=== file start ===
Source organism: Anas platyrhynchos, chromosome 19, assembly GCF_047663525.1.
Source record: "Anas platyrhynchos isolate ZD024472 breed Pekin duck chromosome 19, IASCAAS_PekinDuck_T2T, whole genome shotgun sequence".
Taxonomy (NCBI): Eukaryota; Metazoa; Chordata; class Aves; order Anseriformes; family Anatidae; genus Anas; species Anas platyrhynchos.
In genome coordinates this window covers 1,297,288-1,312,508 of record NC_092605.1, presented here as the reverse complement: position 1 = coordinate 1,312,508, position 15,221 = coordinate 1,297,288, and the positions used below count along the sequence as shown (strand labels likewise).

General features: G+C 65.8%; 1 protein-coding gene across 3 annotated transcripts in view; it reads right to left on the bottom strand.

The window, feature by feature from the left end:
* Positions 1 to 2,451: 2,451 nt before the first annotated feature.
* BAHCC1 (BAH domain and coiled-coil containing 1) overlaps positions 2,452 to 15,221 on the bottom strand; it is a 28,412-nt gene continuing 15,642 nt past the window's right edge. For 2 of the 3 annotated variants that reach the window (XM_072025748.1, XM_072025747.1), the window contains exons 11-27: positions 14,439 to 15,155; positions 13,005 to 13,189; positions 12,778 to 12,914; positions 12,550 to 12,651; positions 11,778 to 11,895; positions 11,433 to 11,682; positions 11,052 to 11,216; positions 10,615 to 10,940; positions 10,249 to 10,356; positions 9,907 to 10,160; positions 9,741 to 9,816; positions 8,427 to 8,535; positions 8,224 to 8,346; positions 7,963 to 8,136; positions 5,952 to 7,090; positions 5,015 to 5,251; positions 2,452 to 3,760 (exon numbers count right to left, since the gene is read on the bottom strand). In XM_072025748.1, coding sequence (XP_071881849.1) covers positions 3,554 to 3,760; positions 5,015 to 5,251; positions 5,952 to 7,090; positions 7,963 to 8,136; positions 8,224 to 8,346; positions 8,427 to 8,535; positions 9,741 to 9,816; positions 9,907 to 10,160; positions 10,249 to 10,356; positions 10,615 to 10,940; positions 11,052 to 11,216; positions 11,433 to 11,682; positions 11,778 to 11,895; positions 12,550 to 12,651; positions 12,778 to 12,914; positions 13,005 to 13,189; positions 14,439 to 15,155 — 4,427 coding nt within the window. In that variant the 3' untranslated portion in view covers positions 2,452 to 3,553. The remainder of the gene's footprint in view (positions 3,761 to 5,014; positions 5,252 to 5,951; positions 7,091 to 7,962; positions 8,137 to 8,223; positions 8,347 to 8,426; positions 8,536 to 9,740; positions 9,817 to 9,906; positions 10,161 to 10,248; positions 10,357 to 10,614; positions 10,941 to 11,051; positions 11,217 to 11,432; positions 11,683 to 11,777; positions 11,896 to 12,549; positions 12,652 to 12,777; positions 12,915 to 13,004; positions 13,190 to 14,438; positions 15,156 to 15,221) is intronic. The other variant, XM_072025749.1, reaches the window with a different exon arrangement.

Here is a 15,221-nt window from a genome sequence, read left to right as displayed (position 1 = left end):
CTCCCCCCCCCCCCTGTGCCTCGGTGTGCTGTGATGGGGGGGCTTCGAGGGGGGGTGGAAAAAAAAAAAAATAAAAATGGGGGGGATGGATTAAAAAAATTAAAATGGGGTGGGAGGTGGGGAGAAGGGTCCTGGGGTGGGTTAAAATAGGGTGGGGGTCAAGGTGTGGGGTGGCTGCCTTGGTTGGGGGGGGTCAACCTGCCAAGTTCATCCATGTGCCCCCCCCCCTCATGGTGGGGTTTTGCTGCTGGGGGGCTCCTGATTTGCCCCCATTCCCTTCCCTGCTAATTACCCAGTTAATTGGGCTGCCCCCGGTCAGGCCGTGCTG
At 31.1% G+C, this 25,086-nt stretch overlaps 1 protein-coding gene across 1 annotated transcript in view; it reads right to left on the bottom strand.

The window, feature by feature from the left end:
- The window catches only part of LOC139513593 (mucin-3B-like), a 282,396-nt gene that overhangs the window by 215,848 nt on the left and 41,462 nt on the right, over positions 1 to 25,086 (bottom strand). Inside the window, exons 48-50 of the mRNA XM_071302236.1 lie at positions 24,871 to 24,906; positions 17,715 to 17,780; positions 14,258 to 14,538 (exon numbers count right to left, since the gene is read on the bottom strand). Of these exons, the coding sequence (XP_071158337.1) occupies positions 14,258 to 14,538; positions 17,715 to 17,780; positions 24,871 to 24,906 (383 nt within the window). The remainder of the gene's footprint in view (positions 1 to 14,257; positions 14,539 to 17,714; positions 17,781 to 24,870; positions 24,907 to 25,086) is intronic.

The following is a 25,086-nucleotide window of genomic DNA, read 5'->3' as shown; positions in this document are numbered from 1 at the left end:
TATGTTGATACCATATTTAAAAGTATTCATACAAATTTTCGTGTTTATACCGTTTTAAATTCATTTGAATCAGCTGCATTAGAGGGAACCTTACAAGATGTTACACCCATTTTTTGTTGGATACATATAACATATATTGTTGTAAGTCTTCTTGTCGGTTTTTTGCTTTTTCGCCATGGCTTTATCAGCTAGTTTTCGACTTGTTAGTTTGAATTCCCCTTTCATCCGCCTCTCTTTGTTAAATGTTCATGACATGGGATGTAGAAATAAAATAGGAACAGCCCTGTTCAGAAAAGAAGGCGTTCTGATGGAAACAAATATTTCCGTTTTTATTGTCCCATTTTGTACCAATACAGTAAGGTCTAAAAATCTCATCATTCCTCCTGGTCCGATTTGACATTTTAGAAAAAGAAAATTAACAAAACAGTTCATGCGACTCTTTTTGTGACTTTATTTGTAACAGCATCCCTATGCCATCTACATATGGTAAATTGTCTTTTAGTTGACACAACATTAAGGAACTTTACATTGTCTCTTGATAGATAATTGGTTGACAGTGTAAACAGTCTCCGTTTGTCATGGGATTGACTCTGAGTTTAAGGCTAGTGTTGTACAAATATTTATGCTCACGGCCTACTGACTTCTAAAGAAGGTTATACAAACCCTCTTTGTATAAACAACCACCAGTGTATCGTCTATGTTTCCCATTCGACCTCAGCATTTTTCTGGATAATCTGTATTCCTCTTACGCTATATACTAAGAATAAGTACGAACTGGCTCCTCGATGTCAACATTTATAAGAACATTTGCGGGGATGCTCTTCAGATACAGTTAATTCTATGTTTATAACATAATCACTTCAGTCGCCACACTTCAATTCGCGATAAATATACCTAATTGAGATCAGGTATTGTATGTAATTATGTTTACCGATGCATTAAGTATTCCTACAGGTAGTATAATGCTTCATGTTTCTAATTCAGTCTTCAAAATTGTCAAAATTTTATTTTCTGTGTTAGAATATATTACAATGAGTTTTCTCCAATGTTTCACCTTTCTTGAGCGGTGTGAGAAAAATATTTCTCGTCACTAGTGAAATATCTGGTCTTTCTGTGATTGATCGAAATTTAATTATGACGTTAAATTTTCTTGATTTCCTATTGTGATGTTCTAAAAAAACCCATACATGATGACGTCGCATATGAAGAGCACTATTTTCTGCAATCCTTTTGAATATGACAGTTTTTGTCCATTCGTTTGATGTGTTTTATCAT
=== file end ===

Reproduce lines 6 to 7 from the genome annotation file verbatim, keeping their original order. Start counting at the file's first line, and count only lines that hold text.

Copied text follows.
The window, feature by feature from the left end:
* Positions 1 to 2,451: 2,451 nt before the first annotated feature.